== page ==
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Church survives challenge over woman’s ordination
By Bob Allen

A Florida Baptist association voted not to suspend a member church for ordaining a female staff member to the gospel ministry.

Parkview Baptist Church in Gainesville remains in full fellowship with Santa Fe River Baptist Association after a 133-121 vote rejecting a committee’s recommendation for discipline at the association’s annual meeting Oct. 14.

The credentials committee had earlier voted unanimously to recommend suspension of Parkview, a step short of dismissal, saying the congregation violated the Bible and the association’s bylaws by ordaining Lynn Williams as a minister.

Williams, minister of education at Parkview, has worked in the association since 1985.

The association’s bylaws reserve the right to withdraw fellowship from any church found to be “out of fellowship” with the association, Florida Baptist Convention or Southern Baptist Convention.

According to the credentials committee, Parkview broke fellowship on three counts by ordaining a woman.

First, the report said, it degraded ministerial ordination by applying it to a “subordinate” church office. The Bible, the committee said, speaks of only two offices, pastor and deacon.

Second, the ordination of women is “without biblical command, apostolic precedent or support in Southern Baptist confessions and is contrary to the overwhelming weight of Southern Baptist history and established norms of Southern Baptist practice,” the report continued.

The third “and greatest” concern, the report said, is that women’s ordination served to further identify Parkview with the Cooperative Baptist Fellowship, a breakaway moderate group spawned by conflict in the Southern Baptist Convention in 1991.

“The committee does not think this was the motive” for Williams’ ordination, said credential committee chairman Eric Benson, but it “further identifies Parkview with the well-documented, liberal agenda of the CBF.”

That identification, according to the credentials committee, “disrupts the harmony of our association and brings into question well-founded and long established Southern Baptist doctrine and practice.”

Williams responded, however, that she has said repeatedly that her ordination had nothing to do with CBF. “I sought ordination because that is where God led me,” she told an overflow crowd in an afternoon meeting at Parker Road Baptist Church.

Gary Crawford, pastor of Westside Baptist Church in Gainesville, argued against singling out Parkview for discipline. The church for several years has divided its denominational giving to national causes 30 percent to CBF and 70 percent to SBC.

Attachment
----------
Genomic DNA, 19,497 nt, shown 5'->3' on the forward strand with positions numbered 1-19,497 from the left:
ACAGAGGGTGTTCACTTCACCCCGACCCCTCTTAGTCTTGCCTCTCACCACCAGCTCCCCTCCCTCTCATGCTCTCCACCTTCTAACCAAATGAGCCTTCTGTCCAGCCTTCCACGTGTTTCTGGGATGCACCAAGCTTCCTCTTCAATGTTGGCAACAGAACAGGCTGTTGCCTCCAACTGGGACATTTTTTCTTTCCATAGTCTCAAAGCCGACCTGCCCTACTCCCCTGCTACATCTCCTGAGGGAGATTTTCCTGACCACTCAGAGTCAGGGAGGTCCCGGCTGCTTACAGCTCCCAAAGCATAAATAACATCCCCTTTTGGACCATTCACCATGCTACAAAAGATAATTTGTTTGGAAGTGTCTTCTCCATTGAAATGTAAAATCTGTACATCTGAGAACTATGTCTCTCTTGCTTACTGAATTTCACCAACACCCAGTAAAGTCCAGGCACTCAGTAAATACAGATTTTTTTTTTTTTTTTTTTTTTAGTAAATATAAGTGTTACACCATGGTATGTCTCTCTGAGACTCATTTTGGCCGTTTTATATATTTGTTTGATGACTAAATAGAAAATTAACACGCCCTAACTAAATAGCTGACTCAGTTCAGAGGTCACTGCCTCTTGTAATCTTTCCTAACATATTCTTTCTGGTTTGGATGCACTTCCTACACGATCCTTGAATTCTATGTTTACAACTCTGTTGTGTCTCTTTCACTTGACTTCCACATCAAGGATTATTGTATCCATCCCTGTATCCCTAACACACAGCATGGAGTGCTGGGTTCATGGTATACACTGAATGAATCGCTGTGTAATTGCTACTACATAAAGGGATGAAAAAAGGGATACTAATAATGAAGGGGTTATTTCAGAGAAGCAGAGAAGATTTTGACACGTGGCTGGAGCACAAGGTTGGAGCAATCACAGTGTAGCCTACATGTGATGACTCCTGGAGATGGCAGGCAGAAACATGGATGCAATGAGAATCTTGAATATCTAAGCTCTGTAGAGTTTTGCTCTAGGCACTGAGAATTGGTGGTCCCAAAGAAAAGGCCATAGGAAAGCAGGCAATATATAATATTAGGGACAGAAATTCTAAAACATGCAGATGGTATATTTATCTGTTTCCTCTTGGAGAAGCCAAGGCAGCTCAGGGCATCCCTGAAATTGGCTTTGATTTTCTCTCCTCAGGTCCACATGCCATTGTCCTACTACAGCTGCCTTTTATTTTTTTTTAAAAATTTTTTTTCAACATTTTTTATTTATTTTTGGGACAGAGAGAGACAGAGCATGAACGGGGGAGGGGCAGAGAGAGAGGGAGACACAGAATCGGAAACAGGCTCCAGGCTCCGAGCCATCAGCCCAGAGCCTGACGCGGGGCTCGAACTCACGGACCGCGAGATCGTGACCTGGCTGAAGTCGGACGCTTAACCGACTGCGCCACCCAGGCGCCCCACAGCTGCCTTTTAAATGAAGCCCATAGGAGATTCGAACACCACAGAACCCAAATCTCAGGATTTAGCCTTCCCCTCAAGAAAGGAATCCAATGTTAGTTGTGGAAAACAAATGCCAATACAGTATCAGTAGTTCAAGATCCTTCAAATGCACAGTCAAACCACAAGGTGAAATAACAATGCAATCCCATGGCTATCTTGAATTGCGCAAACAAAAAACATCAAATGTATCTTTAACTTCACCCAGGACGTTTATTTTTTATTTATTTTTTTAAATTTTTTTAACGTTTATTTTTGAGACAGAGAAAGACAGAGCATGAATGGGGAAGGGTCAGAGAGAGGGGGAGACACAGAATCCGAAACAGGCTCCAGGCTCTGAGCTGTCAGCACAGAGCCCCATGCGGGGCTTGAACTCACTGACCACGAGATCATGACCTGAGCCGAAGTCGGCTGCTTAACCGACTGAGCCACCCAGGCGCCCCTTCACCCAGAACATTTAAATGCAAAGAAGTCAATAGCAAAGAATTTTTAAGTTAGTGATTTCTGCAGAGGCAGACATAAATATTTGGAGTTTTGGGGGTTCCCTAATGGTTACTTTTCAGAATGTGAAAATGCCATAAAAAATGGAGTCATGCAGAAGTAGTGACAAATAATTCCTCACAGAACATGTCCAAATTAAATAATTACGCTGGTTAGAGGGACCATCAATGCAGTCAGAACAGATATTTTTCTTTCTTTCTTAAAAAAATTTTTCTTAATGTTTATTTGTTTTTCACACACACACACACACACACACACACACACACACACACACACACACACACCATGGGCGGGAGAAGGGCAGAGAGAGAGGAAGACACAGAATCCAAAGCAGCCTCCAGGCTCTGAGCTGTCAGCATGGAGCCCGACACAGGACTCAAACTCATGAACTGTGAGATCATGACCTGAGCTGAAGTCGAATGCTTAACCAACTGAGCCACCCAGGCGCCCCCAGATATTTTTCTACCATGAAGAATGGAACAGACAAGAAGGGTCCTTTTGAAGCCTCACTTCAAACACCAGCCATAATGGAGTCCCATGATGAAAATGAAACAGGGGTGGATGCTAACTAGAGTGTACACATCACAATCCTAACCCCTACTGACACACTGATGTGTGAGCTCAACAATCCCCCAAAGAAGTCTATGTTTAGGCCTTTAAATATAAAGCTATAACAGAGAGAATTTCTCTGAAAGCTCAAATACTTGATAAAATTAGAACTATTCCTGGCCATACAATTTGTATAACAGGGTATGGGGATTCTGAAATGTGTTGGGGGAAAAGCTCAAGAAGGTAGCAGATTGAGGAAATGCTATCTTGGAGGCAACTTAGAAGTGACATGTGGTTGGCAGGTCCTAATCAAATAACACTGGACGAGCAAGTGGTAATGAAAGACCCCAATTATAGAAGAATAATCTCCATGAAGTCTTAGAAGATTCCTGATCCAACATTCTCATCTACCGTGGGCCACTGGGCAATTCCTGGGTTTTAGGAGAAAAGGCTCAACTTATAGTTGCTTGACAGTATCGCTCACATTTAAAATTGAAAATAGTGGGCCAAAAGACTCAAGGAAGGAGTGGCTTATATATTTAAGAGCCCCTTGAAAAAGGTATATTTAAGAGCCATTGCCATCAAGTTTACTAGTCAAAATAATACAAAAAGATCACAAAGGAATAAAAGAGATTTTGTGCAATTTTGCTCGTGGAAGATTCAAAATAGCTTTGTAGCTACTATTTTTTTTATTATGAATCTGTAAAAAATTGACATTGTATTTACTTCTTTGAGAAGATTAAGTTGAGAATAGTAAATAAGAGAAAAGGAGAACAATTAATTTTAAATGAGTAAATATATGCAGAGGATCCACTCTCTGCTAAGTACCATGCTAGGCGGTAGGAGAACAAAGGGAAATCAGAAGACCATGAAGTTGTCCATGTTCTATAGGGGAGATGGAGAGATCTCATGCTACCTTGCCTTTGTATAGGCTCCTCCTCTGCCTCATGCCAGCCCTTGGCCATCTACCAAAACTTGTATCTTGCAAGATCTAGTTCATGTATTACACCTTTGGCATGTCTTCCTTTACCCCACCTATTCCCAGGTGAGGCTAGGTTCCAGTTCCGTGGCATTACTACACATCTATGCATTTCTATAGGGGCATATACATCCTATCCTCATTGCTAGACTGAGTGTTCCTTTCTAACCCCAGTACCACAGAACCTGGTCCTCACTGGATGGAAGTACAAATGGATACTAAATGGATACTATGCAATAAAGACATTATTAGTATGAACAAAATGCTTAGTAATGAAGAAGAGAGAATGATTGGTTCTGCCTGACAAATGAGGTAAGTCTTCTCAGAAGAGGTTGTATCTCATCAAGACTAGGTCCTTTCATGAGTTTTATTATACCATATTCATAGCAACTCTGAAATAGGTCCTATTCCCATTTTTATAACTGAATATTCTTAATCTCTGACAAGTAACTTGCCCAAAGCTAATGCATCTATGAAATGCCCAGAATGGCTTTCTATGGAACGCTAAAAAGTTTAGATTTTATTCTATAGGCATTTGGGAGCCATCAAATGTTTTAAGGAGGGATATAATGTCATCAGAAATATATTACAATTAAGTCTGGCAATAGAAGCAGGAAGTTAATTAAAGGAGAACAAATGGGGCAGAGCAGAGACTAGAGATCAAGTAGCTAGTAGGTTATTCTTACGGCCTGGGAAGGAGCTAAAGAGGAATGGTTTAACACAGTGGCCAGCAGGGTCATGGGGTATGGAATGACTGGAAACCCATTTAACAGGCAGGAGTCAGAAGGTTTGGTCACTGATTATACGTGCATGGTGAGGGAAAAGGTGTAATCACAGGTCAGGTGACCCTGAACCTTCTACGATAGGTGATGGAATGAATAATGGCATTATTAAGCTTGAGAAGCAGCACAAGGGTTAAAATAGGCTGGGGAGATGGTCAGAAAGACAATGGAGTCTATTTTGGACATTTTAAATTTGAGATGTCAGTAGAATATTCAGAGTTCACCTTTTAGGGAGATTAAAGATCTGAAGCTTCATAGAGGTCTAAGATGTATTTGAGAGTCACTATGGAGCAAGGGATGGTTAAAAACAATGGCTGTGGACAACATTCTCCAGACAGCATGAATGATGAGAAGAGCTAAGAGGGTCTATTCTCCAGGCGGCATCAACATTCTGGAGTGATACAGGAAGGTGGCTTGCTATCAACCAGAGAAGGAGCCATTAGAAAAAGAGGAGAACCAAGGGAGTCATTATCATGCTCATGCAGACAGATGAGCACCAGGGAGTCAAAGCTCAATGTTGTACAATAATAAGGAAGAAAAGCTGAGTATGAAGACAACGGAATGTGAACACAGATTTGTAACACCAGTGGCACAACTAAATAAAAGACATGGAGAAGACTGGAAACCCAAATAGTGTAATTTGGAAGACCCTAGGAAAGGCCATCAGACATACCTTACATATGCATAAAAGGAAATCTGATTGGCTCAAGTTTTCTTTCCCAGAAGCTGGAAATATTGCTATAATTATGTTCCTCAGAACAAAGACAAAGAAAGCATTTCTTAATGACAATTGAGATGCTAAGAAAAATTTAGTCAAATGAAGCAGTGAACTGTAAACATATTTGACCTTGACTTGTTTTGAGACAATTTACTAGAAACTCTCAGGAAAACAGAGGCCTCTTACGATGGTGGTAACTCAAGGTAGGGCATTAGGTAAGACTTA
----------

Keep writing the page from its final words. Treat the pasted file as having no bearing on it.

“There are churches across the SBC that fund CBF by percentages,” Crawford said, meaning “many other churches would need to be disciplined for supporting CBF.”

Similarly, with regard to the concern about ordaining to a “subordinate” office, Crawford observed, “There are churches across the SBC that ordain persons to other forms of service” than senior pastor.

Sebby Volpe, an evangelist, read a Bible passage from First Timothy describing qualifications for a “bishop” — which Baptists take as a reference to pastor — including being the “husband of one wife.” Another passage from the same book, written by the apostle Paul, says, “I suffer not a woman to teach, nor to usurp authority over the man.”

On the other hand, Thomas Wright, pastor of Mount Carmel Baptist Church,said he had listed 10 references to a “prophetess” from the Bible. “What is the difference between a female prophetess and a prophet?” he asked. “What is the difference between a prophet and a preacher?”

Williams said she believes the Bible is “without error,” but “we have two different interpretations of Scripture.”

“As Baptists, it is our historical stand that we are free to interpret the Scripture and not have a man-made document,” or creed, to establish matters of faith.

After the meeting, Williams said she had “mixed feelings” about the outcome of the vote. “I think this was an affirmation of our church and my ministry,” she said. However, she said she worries about division over the issue. “We have never been a divided association,” she said. “We have always been unified.”

During discussion, Lynwood Walters of First Baptist Church in Gainesville said his congregation ordained women to the ministry in the 1980s and 1990s and “nothing was said” by the association. Had Parkview been suspended, he said, First Baptist would voluntarily leave, noting that between them the two churches contribute about $20,000 a year, or 10 percent of the association’s budget.

That comment brought groans of protest from around the auditorium.

Later, the association’s vice moderator, who presided over the debate, said he was disappointed to hear “threats” during debate. “I’d like to see the association win,” said Herman Bowers, of Waldo. “If you did not vote the way the majority went ... I pray you would fall in line.”

In an earlier vote Oct. 14, the association rejected on one vote 127-126, a motion to adopt the 2000 version of the “Baptist Faith and Message” as a freestanding document to be used in hiring and firing of association staff. (ABP)

October 2001